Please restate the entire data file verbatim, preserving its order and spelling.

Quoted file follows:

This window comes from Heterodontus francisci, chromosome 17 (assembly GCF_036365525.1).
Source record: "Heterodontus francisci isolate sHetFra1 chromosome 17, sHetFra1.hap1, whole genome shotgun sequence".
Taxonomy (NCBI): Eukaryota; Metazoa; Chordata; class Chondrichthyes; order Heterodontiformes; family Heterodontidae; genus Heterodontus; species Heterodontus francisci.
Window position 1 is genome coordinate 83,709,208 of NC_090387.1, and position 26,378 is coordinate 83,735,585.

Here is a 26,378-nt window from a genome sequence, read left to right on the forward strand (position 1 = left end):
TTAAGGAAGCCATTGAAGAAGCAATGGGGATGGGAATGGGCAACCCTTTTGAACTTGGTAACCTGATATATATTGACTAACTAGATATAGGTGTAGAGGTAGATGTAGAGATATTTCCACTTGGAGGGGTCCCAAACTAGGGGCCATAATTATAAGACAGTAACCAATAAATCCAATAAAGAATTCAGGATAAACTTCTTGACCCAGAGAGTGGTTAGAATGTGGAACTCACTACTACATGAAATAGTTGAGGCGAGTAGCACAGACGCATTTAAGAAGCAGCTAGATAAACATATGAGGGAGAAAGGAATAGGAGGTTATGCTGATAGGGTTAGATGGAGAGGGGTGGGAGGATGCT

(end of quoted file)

This window comes from Heterodontus francisci, chromosome 17 (assembly GCF_036365525.1).
Source record: "Heterodontus francisci isolate sHetFra1 chromosome 17, sHetFra1.hap1, whole genome shotgun sequence".
Taxonomy (NCBI): Eukaryota; Metazoa; Chordata; class Chondrichthyes; order Heterodontiformes; family Heterodontidae; genus Heterodontus; species Heterodontus francisci.
Window position 1 is genome coordinate 83,709,208 of NC_090387.1, and position 26,378 is coordinate 83,735,585.

Here is a 26,378-nt window from a genome sequence, read left to right on the forward strand (position 1 = left end):
TTAAGGAAGCCATTGAAGAAGCAATGGGGATGGGAATGGGCAACCCTTTTGAACTTGGTAACCTGATATATATTGACTAACTAGATATAGGTGTAGAGGTAGATGTAGAGATATTTCCACTTGGAGGGGTCCCAAACTAGGGGCCATAATTATAAGACAGTAACCAATAAATCCAATAAAGAATTCAGGATAAACTTCTTGACCCAGAGAGTGGTTAGAATGTGGAACTCACTACTACATGAAATAGTTGAGGCGAGTAGCACAGACGCATTTAAGAAGCAGCTAGATAAACATATGAGGGAGAAAGGAATAGGAGGTTATGCTGATAGGGTTAGATGGAGAGGGGTGGGAGGATGCT